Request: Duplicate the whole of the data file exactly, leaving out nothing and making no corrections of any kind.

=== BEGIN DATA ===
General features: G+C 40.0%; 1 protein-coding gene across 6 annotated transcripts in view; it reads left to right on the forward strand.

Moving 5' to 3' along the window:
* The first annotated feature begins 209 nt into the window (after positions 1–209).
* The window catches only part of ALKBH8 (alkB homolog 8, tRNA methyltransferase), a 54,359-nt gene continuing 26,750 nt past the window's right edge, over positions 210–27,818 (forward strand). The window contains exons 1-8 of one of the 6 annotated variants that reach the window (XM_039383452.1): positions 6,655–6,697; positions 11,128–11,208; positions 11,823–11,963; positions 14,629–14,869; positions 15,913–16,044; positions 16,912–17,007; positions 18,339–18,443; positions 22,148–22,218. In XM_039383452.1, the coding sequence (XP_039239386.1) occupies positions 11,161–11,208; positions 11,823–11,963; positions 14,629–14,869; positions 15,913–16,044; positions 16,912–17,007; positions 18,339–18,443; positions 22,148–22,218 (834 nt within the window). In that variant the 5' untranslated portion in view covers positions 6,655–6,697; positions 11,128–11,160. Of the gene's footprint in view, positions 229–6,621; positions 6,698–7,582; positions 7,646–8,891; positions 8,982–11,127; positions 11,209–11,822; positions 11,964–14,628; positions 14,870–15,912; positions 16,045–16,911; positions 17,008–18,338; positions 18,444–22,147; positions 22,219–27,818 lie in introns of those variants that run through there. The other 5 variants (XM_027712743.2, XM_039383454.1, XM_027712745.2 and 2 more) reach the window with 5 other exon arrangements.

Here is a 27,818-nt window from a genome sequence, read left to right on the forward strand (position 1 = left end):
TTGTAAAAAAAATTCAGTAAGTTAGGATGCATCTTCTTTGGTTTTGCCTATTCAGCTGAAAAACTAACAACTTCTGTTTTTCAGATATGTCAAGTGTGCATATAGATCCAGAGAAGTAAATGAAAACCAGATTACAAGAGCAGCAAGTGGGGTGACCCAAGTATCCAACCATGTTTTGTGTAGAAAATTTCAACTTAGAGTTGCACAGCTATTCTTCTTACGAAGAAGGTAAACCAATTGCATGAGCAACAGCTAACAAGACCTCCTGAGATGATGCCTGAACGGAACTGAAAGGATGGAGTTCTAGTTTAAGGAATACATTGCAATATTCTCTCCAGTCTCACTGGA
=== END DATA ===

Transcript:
General features: G+C 40.0%; 1 protein-coding gene across 6 annotated transcripts in view; it reads left to right on the forward strand.

Moving 5' to 3' along the window:
* The first annotated feature begins 209 nt into the window (after positions 1–209).
* The window catches only part of ALKBH8 (alkB homolog 8, tRNA methyltransferase), a 54,359-nt gene continuing 26,750 nt past the window's right edge, over positions 210–27,818 (forward strand). The window contains exons 1-8 of one of the 6 annotated variants that reach the window (XM_039383452.1): positions 6,655–6,697; positions 11,128–11,208; positions 11,823–11,963; positions 14,629–14,869; positions 15,913–16,044; positions 16,912–17,007; positions 18,339–18,443; positions 22,148–22,218. In XM_039383452.1, the coding sequence (XP_039239386.1) occupies positions 11,161–11,208; positions 11,823–11,963; positions 14,629–14,869; positions 15,913–16,044; positions 16,912–17,007; positions 18,339–18,443; positions 22,148–22,218 (834 nt within the window). In that variant the 5' untranslated portion in view covers positions 6,655–6,697; positions 11,128–11,160. Of the gene's footprint in view, positions 229–6,621; positions 6,698–7,582; positions 7,646–8,891; positions 8,982–11,127; positions 11,209–11,822; positions 11,964–14,628; positions 14,870–15,912; positions 16,045–16,911; positions 17,008–18,338; positions 18,444–22,147; positions 22,219–27,818 lie in introns of those variants that run through there. The other 5 variants (XM_027712743.2, XM_039383454.1, XM_027712745.2 and 2 more) reach the window with 5 other exon arrangements.

Here is a 27,818-nt window from a genome sequence, read left to right on the forward strand (position 1 = left end):
TTGTAAAAAAAATTCAGTAAGTTAGGATGCATCTTCTTTGGTTTTGCCTATTCAGCTGAAAAACTAACAACTTCTGTTTTTCAGATATGTCAAGTGTGCATATAGATCCAGAGAAGTAAATGAAAACCAGATTACAAGAGCAGCAAGTGGGGTGACCCAAGTATCCAACCATGTTTTGTGTAGAAAATTTCAACTTAGAGTTGCACAGCTATTCTTCTTACGAAGAAGGTAAACCAATTGCATGAGCAACAGCTAACAAGACCTCCTGAGATGATGCCTGAACGGAACTGAAAGGATGGAGTTCTAGTTTAAGGAATACATTGCAATATTCTCTCCAGTCTCACTGGA